downloading an app that their personal information data will be accessed and then reminded again just before personal information data is accessed by the app.

[0091] Moreover, it is the intent of the present disclosure that personal information data should be managed and handled in a way to minimize risks of unintentional or unauthorized access or use. Risk can be minimized by limiting the collection of data and deleting data once it is no longer needed. In addition, and when applicable, including in certain health related applications, data de-identifi cation can be used to protect a user's privacy. De-identification may be facilitated, when appropriate, by removing specific identifiers (e.g., date of birth, etc.), controlling the amount or specificity of data stored (e.g., collecting location data a city level rather than at an address level), controlling how data is stored (e.g., aggregating data across users), and/or other methods.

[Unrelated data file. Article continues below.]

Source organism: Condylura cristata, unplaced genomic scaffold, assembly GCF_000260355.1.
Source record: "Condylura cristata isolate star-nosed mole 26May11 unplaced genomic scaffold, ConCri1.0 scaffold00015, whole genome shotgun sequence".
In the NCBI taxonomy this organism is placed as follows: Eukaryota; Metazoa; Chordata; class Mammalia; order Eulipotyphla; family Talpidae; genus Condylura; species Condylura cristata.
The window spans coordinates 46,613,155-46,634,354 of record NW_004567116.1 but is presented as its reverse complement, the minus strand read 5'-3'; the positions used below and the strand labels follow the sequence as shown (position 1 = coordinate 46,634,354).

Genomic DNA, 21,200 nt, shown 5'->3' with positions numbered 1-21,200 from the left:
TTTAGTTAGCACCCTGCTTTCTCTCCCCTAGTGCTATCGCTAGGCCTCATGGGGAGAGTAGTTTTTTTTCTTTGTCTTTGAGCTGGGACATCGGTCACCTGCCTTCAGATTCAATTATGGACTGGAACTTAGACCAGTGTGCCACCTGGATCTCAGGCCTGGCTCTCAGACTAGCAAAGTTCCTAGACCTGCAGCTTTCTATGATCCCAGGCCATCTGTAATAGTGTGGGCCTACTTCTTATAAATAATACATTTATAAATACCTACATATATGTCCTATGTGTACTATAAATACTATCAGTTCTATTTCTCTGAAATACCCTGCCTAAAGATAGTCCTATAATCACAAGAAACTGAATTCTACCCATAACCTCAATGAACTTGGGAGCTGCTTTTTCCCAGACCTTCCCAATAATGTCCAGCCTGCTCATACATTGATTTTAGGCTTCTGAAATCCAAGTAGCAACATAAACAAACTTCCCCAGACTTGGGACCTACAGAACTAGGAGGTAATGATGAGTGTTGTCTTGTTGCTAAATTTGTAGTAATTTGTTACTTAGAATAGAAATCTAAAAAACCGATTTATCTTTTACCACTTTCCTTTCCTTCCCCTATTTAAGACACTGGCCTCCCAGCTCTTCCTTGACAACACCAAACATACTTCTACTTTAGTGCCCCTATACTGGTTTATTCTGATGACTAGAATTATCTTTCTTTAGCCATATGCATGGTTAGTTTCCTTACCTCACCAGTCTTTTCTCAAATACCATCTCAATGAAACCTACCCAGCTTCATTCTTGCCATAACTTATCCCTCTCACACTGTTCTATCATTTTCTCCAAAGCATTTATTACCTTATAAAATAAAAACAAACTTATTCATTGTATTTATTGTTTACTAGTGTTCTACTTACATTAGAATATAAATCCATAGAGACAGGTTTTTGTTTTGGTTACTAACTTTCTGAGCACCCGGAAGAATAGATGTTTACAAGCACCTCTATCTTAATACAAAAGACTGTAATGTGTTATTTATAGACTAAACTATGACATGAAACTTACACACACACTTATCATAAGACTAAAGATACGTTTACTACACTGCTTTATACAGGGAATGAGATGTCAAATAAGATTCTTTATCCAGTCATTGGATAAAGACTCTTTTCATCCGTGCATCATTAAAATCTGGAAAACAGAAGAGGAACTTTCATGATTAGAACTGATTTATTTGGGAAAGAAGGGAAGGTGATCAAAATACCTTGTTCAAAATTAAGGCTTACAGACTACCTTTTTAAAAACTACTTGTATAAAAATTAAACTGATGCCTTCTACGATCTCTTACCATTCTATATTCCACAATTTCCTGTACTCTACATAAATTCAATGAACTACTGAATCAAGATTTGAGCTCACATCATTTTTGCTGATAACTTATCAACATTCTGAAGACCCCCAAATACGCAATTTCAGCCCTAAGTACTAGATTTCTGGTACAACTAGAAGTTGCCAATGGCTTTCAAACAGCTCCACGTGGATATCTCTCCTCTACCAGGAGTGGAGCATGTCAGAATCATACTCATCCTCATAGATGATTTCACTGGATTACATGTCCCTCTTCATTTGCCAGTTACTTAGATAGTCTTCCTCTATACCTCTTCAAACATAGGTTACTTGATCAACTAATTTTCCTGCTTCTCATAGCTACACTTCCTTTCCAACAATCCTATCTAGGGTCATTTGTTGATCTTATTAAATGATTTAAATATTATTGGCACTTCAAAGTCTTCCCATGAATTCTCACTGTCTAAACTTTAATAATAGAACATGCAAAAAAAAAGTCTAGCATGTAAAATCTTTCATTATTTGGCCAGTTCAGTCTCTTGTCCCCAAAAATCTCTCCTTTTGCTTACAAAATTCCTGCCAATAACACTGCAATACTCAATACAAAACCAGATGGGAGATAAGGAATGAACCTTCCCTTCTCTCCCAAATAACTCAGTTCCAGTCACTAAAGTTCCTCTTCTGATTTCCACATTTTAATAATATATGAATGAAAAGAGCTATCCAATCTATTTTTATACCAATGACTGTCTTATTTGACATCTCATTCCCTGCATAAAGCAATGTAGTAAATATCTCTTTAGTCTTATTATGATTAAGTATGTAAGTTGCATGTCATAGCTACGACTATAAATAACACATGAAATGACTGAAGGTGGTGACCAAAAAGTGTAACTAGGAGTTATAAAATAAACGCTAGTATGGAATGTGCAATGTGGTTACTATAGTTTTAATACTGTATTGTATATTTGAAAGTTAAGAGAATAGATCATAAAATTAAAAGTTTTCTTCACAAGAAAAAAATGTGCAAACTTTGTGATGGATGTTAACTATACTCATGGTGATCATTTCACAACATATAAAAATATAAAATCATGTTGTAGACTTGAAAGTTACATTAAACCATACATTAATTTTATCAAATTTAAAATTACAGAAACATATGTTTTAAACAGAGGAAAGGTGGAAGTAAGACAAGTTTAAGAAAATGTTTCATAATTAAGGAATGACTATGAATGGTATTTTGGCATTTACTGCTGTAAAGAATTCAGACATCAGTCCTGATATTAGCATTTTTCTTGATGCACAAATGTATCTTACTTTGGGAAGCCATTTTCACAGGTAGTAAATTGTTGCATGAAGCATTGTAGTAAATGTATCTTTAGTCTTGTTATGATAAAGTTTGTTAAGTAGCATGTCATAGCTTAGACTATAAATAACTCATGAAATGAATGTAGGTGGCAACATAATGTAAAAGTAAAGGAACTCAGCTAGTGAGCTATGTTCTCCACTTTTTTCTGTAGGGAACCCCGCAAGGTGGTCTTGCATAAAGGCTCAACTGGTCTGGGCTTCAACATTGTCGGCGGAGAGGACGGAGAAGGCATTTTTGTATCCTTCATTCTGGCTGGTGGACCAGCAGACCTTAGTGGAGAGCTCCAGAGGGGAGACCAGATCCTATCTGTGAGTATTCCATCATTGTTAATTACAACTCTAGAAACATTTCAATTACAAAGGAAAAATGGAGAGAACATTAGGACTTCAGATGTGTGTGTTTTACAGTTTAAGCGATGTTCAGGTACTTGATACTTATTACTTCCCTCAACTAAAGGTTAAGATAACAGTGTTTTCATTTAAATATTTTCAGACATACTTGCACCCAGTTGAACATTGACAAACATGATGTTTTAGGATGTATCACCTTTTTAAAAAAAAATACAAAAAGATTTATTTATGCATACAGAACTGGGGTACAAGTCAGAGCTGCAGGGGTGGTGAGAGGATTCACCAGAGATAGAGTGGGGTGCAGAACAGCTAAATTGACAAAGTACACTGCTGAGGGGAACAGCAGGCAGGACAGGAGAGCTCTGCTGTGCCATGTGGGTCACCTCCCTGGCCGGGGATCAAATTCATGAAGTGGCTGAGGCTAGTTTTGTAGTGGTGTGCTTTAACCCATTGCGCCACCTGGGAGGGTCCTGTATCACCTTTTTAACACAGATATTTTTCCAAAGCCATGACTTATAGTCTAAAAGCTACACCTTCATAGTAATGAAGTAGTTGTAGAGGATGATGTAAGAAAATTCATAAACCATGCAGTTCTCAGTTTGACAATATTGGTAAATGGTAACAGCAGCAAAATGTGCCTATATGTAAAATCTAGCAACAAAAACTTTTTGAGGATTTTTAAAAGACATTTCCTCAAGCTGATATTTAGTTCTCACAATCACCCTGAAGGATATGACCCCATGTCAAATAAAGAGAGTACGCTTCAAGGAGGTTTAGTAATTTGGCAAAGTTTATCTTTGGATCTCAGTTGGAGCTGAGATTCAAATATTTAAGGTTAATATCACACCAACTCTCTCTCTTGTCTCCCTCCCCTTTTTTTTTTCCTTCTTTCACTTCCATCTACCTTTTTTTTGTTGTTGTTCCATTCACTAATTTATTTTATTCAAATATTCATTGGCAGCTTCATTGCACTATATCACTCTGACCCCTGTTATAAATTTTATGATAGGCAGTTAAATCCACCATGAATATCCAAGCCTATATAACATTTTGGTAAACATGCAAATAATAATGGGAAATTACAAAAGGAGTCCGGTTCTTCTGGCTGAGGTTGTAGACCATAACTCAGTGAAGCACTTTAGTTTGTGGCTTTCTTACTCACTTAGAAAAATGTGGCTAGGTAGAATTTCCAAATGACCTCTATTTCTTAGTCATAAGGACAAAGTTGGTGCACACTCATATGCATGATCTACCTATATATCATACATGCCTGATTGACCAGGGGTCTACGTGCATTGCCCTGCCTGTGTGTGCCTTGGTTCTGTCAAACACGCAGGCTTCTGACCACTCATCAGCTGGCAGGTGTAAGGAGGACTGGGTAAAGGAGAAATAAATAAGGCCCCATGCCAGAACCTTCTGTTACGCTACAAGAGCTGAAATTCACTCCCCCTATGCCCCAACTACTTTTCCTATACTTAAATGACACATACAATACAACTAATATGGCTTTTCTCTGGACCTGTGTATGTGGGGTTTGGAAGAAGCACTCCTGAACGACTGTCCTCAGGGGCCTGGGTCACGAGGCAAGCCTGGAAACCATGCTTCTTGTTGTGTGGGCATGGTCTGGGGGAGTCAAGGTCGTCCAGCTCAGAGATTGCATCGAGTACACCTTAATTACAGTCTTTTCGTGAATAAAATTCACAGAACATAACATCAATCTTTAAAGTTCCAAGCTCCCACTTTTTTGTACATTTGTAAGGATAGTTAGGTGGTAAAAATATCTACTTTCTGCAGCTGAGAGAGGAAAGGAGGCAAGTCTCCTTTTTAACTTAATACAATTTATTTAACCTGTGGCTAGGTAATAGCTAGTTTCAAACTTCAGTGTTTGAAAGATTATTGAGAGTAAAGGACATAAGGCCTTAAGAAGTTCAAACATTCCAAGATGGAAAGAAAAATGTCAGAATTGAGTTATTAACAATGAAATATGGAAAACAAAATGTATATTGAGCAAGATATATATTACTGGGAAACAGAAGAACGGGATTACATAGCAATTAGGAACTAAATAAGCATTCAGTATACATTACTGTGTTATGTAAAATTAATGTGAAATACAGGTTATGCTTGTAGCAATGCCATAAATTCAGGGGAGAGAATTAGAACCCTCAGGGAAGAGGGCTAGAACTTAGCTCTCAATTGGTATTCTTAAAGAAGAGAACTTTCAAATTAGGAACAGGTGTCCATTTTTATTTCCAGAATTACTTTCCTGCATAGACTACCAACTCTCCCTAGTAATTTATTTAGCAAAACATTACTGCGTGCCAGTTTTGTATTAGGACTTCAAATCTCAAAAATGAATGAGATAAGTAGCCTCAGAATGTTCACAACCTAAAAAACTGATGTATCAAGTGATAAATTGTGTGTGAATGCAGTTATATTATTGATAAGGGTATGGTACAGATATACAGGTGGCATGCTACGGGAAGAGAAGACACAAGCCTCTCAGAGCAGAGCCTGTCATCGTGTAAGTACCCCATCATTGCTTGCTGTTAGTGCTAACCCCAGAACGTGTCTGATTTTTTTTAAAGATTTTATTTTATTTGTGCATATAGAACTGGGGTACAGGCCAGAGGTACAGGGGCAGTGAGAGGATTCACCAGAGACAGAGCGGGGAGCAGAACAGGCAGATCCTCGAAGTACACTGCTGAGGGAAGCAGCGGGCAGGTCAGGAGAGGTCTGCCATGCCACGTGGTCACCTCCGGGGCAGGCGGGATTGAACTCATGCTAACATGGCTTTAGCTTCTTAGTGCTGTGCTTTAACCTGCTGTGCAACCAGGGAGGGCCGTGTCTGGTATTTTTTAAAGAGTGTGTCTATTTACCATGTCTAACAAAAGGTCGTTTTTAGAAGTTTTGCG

[0092] Therefore, although the present disclosure broadly covers use of personal information data to implement one or more various disclosed embodiments, the present disclosure also contemplates that the various embodiments can also be implemented without the need for accessing such personal information data. That is, the various embodiments of the present technology are not rendered inoperable due to the lack of all or a portion of such personal information data. For example, adjustment settings can be determined each time the device is used.